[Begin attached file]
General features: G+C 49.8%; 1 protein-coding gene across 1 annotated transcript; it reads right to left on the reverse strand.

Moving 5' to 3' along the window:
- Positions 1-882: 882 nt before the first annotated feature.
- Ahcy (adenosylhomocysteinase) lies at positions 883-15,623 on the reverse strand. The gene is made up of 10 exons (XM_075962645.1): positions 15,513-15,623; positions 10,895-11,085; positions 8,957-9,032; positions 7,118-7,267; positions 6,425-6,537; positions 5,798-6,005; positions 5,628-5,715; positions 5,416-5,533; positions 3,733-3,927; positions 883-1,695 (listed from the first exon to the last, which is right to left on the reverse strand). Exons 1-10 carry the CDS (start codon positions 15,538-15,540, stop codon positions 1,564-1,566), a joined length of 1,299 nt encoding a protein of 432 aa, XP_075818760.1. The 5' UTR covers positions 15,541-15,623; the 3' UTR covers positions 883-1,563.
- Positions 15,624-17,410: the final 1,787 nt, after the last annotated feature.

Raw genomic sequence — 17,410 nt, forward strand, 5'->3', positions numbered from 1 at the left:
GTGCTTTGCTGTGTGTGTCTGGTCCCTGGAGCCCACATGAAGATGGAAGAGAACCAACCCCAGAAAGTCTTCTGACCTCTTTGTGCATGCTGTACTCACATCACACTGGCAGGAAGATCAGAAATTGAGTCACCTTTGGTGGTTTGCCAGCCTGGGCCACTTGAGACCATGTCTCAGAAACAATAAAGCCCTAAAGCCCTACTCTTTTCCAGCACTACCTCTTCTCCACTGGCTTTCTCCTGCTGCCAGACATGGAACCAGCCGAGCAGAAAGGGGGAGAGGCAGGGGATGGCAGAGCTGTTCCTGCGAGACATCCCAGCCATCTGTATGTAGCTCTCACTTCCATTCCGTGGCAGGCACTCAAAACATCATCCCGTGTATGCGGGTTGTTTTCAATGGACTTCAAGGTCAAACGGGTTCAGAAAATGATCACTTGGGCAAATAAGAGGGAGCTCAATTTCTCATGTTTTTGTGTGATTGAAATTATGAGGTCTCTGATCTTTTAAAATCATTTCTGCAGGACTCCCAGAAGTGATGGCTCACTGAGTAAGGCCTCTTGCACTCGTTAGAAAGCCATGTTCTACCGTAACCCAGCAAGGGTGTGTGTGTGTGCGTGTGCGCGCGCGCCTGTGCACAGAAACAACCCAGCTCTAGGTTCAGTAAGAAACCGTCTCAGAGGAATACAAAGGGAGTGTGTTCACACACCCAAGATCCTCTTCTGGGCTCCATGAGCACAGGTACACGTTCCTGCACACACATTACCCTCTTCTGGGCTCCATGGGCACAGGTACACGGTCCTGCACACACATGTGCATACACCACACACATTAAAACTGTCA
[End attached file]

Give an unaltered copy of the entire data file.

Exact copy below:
General features: G+C 49.8%; 1 protein-coding gene across 1 annotated transcript; it reads right to left on the reverse strand.

Moving 5' to 3' along the window:
- Positions 1-882: 882 nt before the first annotated feature.
- Ahcy (adenosylhomocysteinase) lies at positions 883-15,623 on the reverse strand. The gene is made up of 10 exons (XM_075962645.1): positions 15,513-15,623; positions 10,895-11,085; positions 8,957-9,032; positions 7,118-7,267; positions 6,425-6,537; positions 5,798-6,005; positions 5,628-5,715; positions 5,416-5,533; positions 3,733-3,927; positions 883-1,695 (listed from the first exon to the last, which is right to left on the reverse strand). Exons 1-10 carry the CDS (start codon positions 15,538-15,540, stop codon positions 1,564-1,566), a joined length of 1,299 nt encoding a protein of 432 aa, XP_075818760.1. The 5' UTR covers positions 15,541-15,623; the 3' UTR covers positions 883-1,563.
- Positions 15,624-17,410: the final 1,787 nt, after the last annotated feature.

Raw genomic sequence — 17,410 nt, forward strand, 5'->3', positions numbered from 1 at the left:
GTGCTTTGCTGTGTGTGTCTGGTCCCTGGAGCCCACATGAAGATGGAAGAGAACCAACCCCAGAAAGTCTTCTGACCTCTTTGTGCATGCTGTACTCACATCACACTGGCAGGAAGATCAGAAATTGAGTCACCTTTGGTGGTTTGCCAGCCTGGGCCACTTGAGACCATGTCTCAGAAACAATAAAGCCCTAAAGCCCTACTCTTTTCCAGCACTACCTCTTCTCCACTGGCTTTCTCCTGCTGCCAGACATGGAACCAGCCGAGCAGAAAGGGGGAGAGGCAGGGGATGGCAGAGCTGTTCCTGCGAGACATCCCAGCCATCTGTATGTAGCTCTCACTTCCATTCCGTGGCAGGCACTCAAAACATCATCCCGTGTATGCGGGTTGTTTTCAATGGACTTCAAGGTCAAACGGGTTCAGAAAATGATCACTTGGGCAAATAAGAGGGAGCTCAATTTCTCATGTTTTTGTGTGATTGAAATTATGAGGTCTCTGATCTTTTAAAATCATTTCTGCAGGACTCCCAGAAGTGATGGCTCACTGAGTAAGGCCTCTTGCACTCGTTAGAAAGCCATGTTCTACCGTAACCCAGCAAGGGTGTGTGTGTGTGCGTGTGCGCGCGCGCCTGTGCACAGAAACAACCCAGCTCTAGGTTCAGTAAGAAACCGTCTCAGAGGAATACAAAGGGAGTGTGTTCACACACCCAAGATCCTCTTCTGGGCTCCATGAGCACAGGTACACGTTCCTGCACACACATTACCCTCTTCTGGGCTCCATGGGCACAGGTACACGGTCCTGCACACACATGTGCATACACCACACACATTAAAACTGTCA